Case of the Month
Edited by Robert N. Johnson, MD
Case #123 Sept, 2019
Michelle Peng, MD
A 65-year-old woman referred for blurry vision in both eyes.
Figure 1A: Fundus color photograph of the right eye. A serous macular detachment is noted.
Figure 1B: Fundus color photograph of the left eye. A serous macular detachment is noted.
A 65-year-old woman presented for evaluation for two weeks of decreased vision in both eyes.
On examination visual acuity was 20/32 in both eyes. Her pupils were equal round and reactive with no afferent pupillary defect. The intraocular pressure and anterior segment examination in both eyes were unremarkable. Fundus examination demonstrated bilateral shallow small yellow pockets of subretinal fluid within the fovea and scattered around the arcades (Figures 1A and B) which was more apparent on fundus autofluorescence (FAF) than on clinical examination (Figures 2A and B). Ocular coherence tomography (OCT) demonstrated multiple pockets of subretinal fluid (Figures 3A-D). Fluorescein angiography (FA) showed no leakage in either eye (Figures 4A and B).
Central serous chorioretinopathy, multiple myeloma, MEK inhibitor-associated retinopathy, Exudative polymorphous vitelliform maculopathy, Paraneoplastic vitelliform retinopathy, melanoma associated retinopathy.
Figure 2A: Fundus autofluorescence of the right eye. Note the multiple areas of increased autofluorescence around the arcades due to smaller areas of serous retinal detachment.
Figure 2B: Fundus autofluorescence of the left eye. Note the multiple areas of increased autofluorescence around the arcades due to smaller areas of serous retinal detachment.
Figures 3A and B: SD-OCT of the right macula and superotemporal arcade. Note the areas of shallow serous retinal detachment.
Figures 3B and D: SD-OCT of the left macula and superotemporal arcade. Note the areas of shallow serous retinal detachment.
Figures 4A: Fluorescein angiogram of the right eye shows no leakage associated with the areas of serous retinal detachment.
Figures 4B: Fluorescein angiogram of the left eye shows no leakage associated with the areas of serous retinal detachment.
What is your Diagnosis?
Additional History and Diagnosis
Upon further questioning she had a history of cutaneous melanoma of her toe which had been resected five years ago. Four years later on routine surveillance she was found to have metastases in both her lungs and liver. She was started on Binimetinib and Encorafenib shortly before her visual symptoms began.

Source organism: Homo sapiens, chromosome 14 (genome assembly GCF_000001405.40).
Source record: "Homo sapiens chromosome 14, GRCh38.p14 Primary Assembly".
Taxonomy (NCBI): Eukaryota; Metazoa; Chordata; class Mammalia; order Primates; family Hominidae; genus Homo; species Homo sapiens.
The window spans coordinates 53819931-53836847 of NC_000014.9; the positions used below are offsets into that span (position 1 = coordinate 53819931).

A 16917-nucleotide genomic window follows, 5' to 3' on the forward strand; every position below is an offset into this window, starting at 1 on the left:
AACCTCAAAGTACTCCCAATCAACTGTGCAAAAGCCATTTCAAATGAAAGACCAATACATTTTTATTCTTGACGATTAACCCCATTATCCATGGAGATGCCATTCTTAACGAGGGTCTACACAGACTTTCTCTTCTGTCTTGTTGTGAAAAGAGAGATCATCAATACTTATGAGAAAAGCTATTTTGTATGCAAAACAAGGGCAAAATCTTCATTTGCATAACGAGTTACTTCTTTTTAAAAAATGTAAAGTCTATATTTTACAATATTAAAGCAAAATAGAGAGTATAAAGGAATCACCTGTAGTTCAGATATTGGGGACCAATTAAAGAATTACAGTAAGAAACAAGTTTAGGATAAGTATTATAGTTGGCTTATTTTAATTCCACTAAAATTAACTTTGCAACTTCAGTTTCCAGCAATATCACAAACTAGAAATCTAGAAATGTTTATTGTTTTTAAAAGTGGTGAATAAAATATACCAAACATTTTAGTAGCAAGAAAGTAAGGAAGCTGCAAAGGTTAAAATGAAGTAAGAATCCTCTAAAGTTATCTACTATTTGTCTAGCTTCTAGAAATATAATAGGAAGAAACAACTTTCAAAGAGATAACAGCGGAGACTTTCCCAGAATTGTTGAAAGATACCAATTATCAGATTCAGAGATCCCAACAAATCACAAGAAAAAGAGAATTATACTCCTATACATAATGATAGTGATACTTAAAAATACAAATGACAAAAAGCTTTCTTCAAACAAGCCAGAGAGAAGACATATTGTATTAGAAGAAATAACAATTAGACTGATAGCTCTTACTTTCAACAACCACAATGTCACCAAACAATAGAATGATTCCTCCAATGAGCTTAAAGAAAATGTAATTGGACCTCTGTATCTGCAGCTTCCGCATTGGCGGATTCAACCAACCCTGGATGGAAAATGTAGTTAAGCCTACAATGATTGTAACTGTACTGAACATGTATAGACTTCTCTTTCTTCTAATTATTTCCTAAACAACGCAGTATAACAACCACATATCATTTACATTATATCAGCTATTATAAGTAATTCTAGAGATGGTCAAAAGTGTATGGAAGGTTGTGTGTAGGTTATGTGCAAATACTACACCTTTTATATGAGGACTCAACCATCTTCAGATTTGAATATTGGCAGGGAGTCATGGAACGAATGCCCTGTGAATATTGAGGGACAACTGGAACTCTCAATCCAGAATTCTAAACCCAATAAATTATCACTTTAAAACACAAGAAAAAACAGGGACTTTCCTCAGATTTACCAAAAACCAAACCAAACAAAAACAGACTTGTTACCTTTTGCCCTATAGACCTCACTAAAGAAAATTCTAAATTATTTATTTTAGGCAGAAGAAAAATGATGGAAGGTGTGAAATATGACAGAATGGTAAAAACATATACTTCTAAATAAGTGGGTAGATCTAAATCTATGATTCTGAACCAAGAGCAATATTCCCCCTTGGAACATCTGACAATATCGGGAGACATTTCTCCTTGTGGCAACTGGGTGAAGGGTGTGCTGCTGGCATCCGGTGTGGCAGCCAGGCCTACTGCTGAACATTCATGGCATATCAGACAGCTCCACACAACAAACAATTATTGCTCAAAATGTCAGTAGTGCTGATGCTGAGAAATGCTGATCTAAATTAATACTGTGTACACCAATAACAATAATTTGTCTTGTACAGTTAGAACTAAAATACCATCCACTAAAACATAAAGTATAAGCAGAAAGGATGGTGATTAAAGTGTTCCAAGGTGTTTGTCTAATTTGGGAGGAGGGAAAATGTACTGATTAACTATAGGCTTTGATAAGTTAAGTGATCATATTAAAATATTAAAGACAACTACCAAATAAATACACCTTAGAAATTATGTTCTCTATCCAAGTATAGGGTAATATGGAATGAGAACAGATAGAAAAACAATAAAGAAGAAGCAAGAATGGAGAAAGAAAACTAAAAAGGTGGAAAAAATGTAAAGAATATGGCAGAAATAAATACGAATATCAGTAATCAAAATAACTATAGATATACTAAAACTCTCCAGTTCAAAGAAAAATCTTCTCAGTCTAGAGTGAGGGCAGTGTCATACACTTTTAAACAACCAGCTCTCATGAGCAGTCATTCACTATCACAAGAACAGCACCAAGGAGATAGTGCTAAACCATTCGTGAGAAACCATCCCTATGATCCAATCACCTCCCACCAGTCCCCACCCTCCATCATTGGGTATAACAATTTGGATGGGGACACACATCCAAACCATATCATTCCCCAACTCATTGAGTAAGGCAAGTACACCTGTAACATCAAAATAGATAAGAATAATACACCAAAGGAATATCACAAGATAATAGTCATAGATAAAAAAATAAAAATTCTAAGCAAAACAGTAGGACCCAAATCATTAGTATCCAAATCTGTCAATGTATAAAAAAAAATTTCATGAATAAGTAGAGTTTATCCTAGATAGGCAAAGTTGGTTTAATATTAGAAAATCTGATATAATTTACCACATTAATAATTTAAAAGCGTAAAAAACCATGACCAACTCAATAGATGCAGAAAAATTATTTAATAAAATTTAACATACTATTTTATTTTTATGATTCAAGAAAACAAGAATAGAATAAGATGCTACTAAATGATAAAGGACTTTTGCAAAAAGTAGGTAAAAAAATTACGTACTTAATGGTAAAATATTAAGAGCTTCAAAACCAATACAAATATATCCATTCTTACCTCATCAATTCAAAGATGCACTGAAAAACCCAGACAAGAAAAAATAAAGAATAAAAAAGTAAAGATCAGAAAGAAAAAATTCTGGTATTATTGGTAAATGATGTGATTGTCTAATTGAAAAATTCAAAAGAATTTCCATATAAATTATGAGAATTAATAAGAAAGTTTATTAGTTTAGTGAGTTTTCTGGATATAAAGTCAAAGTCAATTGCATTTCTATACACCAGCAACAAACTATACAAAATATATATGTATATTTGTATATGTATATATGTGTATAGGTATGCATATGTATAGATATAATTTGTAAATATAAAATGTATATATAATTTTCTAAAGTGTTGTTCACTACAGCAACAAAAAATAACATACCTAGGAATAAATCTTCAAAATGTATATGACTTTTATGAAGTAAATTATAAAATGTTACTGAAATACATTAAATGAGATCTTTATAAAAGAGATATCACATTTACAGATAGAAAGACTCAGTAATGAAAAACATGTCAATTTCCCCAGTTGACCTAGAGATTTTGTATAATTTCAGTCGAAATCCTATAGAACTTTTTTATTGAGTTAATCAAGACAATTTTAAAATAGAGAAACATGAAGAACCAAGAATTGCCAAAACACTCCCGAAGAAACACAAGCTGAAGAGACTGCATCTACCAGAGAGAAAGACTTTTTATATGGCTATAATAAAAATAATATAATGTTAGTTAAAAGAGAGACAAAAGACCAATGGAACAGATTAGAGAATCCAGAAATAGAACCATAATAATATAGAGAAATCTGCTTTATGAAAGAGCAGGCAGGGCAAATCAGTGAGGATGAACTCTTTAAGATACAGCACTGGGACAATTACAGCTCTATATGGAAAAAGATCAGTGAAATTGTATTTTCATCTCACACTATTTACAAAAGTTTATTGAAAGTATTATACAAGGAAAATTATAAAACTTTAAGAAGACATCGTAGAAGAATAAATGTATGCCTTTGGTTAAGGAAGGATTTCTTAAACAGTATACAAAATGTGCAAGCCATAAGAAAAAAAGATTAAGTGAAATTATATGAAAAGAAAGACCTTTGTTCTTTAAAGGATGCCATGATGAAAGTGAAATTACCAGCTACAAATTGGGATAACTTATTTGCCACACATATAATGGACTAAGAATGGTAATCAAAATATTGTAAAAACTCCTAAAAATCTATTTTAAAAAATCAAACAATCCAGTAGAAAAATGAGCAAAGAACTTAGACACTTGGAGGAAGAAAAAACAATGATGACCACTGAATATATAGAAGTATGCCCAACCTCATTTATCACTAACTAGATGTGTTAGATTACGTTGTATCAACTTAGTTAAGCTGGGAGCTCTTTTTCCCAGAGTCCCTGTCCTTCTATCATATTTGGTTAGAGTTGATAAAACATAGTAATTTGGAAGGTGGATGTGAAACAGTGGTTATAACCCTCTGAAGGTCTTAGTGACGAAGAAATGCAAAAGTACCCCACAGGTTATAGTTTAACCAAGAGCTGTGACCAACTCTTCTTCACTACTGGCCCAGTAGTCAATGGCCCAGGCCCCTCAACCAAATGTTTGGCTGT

She was diagnosed with MEK-inhibitor associated retinopathy and her retinal findings were observed. She was initially continued on MEK-inhibitor therapy. Four months later the areas of subretinal fluid were seen to improve. The medications were unfortunately ineffective at controlling her metastases so she has since been switched to Ipilimumab and Nivolumab. Since cessation of the MEK inhibitors she has had further improvement in her level of subretinal fluid.
Mitogen-activated protein kinase kinase (MEK) inhibitors are medications that selectively inhibit the mitogen-activated protein kinase cascade. This cascade is an intracellular signaling pathway involved in the regulation of tumor cell proliferation which is overactive in certain cancers, particularly melanoma. Common MEK inhibitors include binimetinib, trametinib, and cobimetinib.1 While these treatments are more targeted than traditional chemotherapy, they are accompanied by unique ocular toxicities.2
One of the first case reports of MEK inhibitor associated retinopathy (MEKAR) was published in 2013 and demonstrated similar findings to our case.3 Later, a retrospective case series of 25 patients showed that the median time from initiation to subretinal fluid detection was 14 days. Median time to resolution of subretinal fluid was 32 days. In all 25 cases the fluid was self-limiting and did not require discontinuation of the drug.4 Another prospective observational study of 62 patients similarly confirmed findings of dose and time dependent self-limiting serous detachments notable only on OCT.5
The mechanism for these findings remains unknown. Within the retina, animal studies have shown that the MEK pathway regulates tight junctions between retinal pigment epithelial (RPE) cells thus suggesting that the MEK inhibitors are toxic to the RPE and result in disruption of the blood-retinal barrier.6,7 A variety of adnexal, anterior segment, uveitic, glaucomatous, and cataractous changes have also been reported.8
Clinical findings are best detected and followed on OCT. There are four morphologies which have been described: “dome” (such as our patient), “caterpillar”, “wavy”, or “splitting”. The most common was noted to be dome shaped. FA typically reveals no abnormalities. We found the subretinal fluid collections to be more visible on FAF, though previous reports state that there is no difference.4 One case report noted subretinal granular deposits within the macula.9
Management is directed toward close observation of the fluid collections as they tend not to cause eye damage. MEKAR and central serous retinopathy may present with similar findings and it is important to distinguish between the two conditions as the management differs. Typically, MEK patients have multifocal fluid which displays no gravitational dependency (no gutter), normal choroidal thickness, no pigment epithelial detachments, and an undisturbed RPE upon resolution.4
Take Home Points
Want to Subscribe to Case of the Month?